394 F2d 743 United States v. Anderson
394 F.2d 743
UNITED STATES of America, Appellee,
Raymond ANDERSON, Defendant-appellant.
No. 314, Docket 31751.
United States Court of Appeals Second Circuit.
Argued Feb. 6, 1968.
Decided May 8, 1968.
Samuel Segal, New York City (Theodore Krieger, New York City, of counsel), for defendant-appellant.
Robert M. Morgenthau, U.S. Atty. for Southern District of New York (James W. Brannigan, Jr. and Elkan Abramowitz. witz, Asst. U.S. Attys.), for appellee.
Before WATERMAN and FEINBERG, Circuit Judges, and BARTELS, District Judge.*
BARTELS, District Judge:
This is an appeal from a judgment of the United States District Court for the Southern District of New York convicting the appellant, Raymond Anderson, after a jury trial, on two counts of violating 21 U.S.C. 173 and 174.
Count 1 of the indictment charged Anderson with selling, on February 10, 1966, 32 grams of illegally imported heroin, and Count 2 with illegally concealing and facilitating, on December 5, 1966, the transportation of 1.5 grams of heroin.
The Government's evidence established the following: On February 10, 1966, about 10:30 P.M., Narcotics Agent Herman A. Scott and an informant from the Bureau of Narcotics under the surveillance of Agent Leo Thomas met Anderson at the Cafe Lounge, 1753 Amsterdam Avenue, New York, N.Y., and later the same evening, pursuant to Anderson's directions, met him again at Allan's Restaurant, 138th Street and 8th Avenue, New York, N.Y., where Agent Scott purchased from Anderson seven bundles of glassine packets of heroin for $600.
In the early evening of December 5, 1966, Narcotics Agents Thomas and Charles T. Collins, armed with a warrant, arrested Anderson while seated in a car near 141st Street and 7th Avenue, New York, N.Y. Incident to the arrest, they made a search of the car which uncovered fifteen glassine envelopes of heroin secreted under the front floor mat. Thereafter they placed Anderson in a Government vehicle and proceeded to the office of the Bureau of Narcotics at 90 Church Street, New York, on the way to which Anderson expressed a desire to cooperate. After arrival at 90 Church Street Anderson, upon questioning by Agent Thomas, made certain admissions identifying his chief supplier of heroin and also naming six or seven other narcotics violators in the Harlem area.
Before the trial Anderson moved to suppress the receipt in evidence of these admissions upon the ground that he had not been first advised in full of his constitutional rights. A voir dire hearing was held before Judge Bonsal outside of the presence of the jury, at which Agent Thomas related the warnings given to Anderson as follows:
'Q. Agent Thomas, would you tell us what conversation you had with the defendant Raymond Anderson in the fingerprint room at approximately 8 p.m. on the evening of December 5, 1966? A. Well, I told him again that I was a Federal narcotic agent and that he had been arrested for violation of the Federal narcotic laws and specifically the sale of narcotics to an undercover agent.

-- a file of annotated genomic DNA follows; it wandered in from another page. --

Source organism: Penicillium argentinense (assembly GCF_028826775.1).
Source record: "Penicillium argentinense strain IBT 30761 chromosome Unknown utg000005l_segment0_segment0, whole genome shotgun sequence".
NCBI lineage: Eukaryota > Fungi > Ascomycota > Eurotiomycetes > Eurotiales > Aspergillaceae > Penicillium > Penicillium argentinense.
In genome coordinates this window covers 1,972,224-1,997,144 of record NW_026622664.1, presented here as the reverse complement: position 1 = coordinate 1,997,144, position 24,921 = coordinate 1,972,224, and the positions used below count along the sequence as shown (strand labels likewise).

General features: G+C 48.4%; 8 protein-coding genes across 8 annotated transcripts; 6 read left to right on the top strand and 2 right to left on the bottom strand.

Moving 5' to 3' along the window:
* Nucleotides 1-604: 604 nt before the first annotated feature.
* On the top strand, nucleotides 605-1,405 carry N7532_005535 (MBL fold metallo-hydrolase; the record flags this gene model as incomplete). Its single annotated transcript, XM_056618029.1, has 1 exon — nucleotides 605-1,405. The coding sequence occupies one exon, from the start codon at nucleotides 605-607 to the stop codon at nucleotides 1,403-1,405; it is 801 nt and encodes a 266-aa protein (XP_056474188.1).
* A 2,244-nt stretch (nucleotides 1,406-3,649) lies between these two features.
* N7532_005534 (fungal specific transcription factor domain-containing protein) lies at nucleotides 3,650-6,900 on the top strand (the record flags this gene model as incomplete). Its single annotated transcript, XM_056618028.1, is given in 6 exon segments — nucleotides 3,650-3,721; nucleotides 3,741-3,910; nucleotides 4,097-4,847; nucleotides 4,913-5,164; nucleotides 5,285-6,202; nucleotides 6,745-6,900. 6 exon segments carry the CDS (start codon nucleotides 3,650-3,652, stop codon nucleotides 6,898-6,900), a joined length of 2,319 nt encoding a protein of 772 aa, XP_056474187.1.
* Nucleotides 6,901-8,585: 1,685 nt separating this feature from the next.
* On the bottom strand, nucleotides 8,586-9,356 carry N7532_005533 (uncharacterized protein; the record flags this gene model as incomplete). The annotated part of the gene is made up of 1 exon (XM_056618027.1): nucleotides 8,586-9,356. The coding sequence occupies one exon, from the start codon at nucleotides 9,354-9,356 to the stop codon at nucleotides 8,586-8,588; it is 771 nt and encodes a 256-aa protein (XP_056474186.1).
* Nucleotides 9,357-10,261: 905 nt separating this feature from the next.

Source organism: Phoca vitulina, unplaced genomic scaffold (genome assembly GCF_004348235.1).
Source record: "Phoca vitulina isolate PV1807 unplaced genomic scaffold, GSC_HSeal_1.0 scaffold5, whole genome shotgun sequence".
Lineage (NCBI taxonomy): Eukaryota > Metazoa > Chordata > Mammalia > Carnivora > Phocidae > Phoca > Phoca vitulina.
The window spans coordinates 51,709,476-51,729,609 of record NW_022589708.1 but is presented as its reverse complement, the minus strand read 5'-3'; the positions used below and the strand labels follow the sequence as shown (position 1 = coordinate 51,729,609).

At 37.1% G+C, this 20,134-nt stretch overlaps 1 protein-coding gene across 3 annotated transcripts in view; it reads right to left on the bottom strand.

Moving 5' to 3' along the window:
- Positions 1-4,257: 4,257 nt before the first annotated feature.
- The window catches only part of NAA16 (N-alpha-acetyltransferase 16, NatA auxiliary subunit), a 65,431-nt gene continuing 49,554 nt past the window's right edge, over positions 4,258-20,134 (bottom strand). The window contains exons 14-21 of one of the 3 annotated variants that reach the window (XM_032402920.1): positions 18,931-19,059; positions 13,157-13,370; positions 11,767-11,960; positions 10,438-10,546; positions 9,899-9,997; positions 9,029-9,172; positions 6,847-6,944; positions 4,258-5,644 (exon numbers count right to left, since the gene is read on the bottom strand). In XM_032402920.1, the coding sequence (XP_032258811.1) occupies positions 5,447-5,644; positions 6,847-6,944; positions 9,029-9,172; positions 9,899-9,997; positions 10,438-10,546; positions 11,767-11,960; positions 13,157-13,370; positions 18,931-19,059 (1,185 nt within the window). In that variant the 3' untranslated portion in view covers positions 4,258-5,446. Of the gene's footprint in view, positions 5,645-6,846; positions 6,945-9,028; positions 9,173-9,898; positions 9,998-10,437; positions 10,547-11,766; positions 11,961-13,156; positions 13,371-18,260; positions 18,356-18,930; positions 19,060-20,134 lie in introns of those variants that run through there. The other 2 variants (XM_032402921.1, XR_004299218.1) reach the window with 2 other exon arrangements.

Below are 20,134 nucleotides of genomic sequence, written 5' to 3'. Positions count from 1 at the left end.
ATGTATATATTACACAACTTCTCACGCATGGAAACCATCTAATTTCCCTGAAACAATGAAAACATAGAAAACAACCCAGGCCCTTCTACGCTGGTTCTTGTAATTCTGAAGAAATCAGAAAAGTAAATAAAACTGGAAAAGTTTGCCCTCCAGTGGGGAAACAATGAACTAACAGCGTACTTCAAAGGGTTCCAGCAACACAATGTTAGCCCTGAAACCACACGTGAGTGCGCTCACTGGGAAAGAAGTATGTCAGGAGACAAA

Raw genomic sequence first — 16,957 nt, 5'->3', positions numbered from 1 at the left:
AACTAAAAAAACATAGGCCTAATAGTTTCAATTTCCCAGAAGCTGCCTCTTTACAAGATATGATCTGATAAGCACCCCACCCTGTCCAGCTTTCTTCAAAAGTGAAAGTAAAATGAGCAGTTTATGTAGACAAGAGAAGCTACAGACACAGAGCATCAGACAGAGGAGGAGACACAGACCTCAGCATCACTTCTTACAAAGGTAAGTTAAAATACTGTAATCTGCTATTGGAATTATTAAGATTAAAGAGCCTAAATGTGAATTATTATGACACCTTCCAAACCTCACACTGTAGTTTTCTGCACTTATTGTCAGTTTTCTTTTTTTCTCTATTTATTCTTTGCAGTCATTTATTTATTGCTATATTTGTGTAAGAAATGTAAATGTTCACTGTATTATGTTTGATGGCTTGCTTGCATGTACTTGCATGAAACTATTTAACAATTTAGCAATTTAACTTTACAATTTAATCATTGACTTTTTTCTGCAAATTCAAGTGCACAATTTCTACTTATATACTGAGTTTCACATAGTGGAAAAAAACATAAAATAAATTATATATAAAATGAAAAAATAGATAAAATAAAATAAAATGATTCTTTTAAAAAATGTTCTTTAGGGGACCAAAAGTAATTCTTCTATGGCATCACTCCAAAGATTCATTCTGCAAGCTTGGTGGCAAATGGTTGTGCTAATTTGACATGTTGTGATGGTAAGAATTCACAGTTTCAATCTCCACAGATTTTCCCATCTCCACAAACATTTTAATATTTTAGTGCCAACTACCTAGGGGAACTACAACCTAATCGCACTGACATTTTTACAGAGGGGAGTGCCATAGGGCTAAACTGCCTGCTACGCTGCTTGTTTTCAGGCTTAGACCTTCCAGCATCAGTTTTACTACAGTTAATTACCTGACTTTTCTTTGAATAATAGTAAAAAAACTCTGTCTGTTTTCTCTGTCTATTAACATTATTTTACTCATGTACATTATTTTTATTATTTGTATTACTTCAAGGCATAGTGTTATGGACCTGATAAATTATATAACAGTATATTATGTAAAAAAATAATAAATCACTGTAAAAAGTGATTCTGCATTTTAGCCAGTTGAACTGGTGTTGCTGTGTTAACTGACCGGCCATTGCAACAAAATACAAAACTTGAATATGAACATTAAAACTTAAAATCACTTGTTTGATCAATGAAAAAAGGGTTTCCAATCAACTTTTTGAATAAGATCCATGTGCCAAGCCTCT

I then told him that he had a right to a lawyer at this time, and if he had one I would be glad to call the lawyer for him, that if he didn't have one that the Court would appoint him one.
I further stated that he had a right to remain perfectly silent and that anything he did say could be used against him at a later date in a court proceeding.
He said that he didn't want to speak to a lawyer and that he understood.
I then asked him, first, if he wanted anything to eat. He told me that he had a heart condition and that he had ulcers and that he had a very limited diet, and he named four or five foods. I asked him what he wanted. He said he wanted two vanilla malteds, which I asked Agent Collins to get for him. Agent Collins then left.'Agent Collins, in whose presence the warnings were given partially but not fully, corroborated Thomas' testimony as follows:
'Q. Would you tell the Court what transpired during that conversation? A. Yes. Agent Thomas told Raymond Anderson that he had a right to an attorney present at that time, and that anything he said could be used against him in court, and that he had a right to remain silent, and Agent Thomas said that he would call an attorney for him if he had one.'
In his testimony Agent Collins did not state that Agent Thomas had also told Anderson that if the latter could not afford an attorney the court would appoint one for him or that Anderson had said he 'understood' the warning. Anderson took the stand and denied that he was ever told that he had a right to silence or to the appointment of counsel or that anything he said could be used against him, and further denied identifying any supplier of narcotics or naming any other narcotics violators. At the conclusion of the hearing Judge Bonsal found that Agent Thomas had warned Anderson and that these warnings complied with the standards set forth in Miranda v. State of Arizona, 384 U.S. 436, 86 S.Ct. 1602, 16 L.Ed.2d 694 (1966), and accordingly denied the motion to suppress.